Bio Hacking: The Future of Assistive Technology?

Artist Neil Harrison with an attachment connected to his head that lets him hear colors.
This post is meant to be thought provoking.  Please share your thoughts & feedback in the comments section below.
 
We live in a world that is inventing assistive technology solutions constantly. There are all sorts of devices, accessories, apps,  and wearables that are inexpensive, yet provide great  convenience to people with disabilities. Technology is amazing, and with access to all sorts of resources on the internet, inventing assistive technology solutions and reaching out to more and more people is becoming more common. Three or four decades ago, would we have ever imagined that assistive technology would take such huge leaps? 
 
The present is fantastic. Now..let’s look into the future. How crazy can things get in the future?
 
Imagine a world where someone doesn’t need to use any devices. Even though they may have disabilities, they will be able to go about doing their daily chores without the help of  assistive technology.  
 
How would that be possible though?
 
Bio Hacking!
 
By including chips in our body – chips that will hold and transfer different types of information and perform various functions for  us. Picture a blind person wanting to open a door that has electronic lock – instead of looking for their key fob in their pocket and then flashing it in front of the lock, the person just stands in front of the lock (or waves their hand in front of it) and the door unlocks. The same person could be at a check out counter at a grocery store ready to pay. The same chip (or a different one) embedded in their body that stores their credit card information could be read by the card scanner/machine without the person doing anything (reaching out for their wallet and pulling out cash/ credit card). When it’s time to go back home, a chip that has GPS co-ordinates to their house, will give them step by step directions. Once you enter your home, the thermostat would set to a specific temperature, and the oven would start.
 
If someone requires frequent visits to the doctor, a similar chip in their body can eliminate or reduce visits by monitoring all their biomedical information over a period of time, and transmitting it to the doctor via Bluetooth and internet. Messages and text messages could be displayed on a screen embedded in their skin. Imagine how helpful that would be for someone that muscular dystrophy, ALS or limited motor skills, and pulling out a phone out of their pocket is a really tedious task.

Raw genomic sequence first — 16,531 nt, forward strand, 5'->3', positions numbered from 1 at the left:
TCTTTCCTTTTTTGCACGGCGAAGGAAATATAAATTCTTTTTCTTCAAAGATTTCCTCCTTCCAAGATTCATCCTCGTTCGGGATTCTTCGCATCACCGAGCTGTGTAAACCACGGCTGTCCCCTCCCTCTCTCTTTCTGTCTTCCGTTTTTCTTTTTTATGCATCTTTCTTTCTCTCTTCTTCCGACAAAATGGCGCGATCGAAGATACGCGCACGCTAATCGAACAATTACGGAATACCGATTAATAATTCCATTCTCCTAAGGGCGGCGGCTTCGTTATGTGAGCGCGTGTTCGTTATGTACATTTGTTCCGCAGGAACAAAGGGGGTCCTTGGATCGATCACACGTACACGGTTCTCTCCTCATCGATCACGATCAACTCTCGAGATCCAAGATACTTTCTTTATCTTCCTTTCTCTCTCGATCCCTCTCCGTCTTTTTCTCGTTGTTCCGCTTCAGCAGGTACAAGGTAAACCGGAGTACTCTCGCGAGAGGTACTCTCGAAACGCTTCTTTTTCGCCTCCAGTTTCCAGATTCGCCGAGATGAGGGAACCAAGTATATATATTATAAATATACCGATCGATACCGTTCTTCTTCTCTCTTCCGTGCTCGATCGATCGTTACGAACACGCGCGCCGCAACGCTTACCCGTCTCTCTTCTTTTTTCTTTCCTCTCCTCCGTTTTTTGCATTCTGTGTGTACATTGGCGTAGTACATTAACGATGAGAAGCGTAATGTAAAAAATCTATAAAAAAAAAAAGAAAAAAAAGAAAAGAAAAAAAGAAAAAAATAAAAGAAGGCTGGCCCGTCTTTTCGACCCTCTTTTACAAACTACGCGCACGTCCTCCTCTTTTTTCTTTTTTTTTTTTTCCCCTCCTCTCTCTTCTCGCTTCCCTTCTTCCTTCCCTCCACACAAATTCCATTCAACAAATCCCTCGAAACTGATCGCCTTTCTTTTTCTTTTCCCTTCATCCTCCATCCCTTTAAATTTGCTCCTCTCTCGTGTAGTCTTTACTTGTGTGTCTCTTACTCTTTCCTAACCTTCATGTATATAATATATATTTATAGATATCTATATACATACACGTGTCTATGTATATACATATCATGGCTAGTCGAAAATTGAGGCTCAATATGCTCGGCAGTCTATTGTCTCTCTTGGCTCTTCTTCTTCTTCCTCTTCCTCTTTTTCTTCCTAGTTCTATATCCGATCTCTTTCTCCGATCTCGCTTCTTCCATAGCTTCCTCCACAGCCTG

Embedding tiny magnets in your fingertips will be able to give the person a sort of sixth sense – they would be able to detect magnetic fields around them. By just waving their hand in a room, they can get a sense of where things are, and also get some additional information like the shape of the objects. They would possibly be able to lift small objects with those embedded magnets.
 
Essentially, with the help of electronics and technology, our bodies would be enhanced and be able to do things that a “regular” body cannot do on its own. 
 
What is the inspiration behind this crazy vision though? 
 
First of all, depending on who you talk to, it may or may not be considered crazy. A lot of “Body
hacking” or “Bio hacking” is already being done by many body hackers, whose aim is to enhance the way the human body functions. They believe in running faster than a cheetah, smashing holes through walls, avoiding feeding the body because of hunger! Okay, these are definitely crazy ideas but their basic philosophy is that with a few tweaks,  the human body can do a lot more than what we are used to.
 
photo of tim cannon -founder of grid house wetware showing a chip under his skin on his left forearm.
Tim Cannon

A startup in Pittsburg, called Grindhouse Wetware, is already leading the way, with the goal of “augmenting humanity using safe, affordable, open source technology”. Tim Cannon is a very well known biohacker in the community, and his vision of using technology to enhance human lives is very interesting.

 
We may think that all of this will happen anywhere from 10 – 70 years from now, but, the reality is that all of this has already started happening. This phenomenon is off to a start in a sort of an underground, not so mainstream, traditional community. However, keep an eye on this space because within the next few years, it has potential to get noticed by more and more bigger companies who wouldn’t hesitate to make this more mainstream. 
 
Do we question the feasibility of body hacking? We did question the personal computer and cell phones when they first came out too.

 

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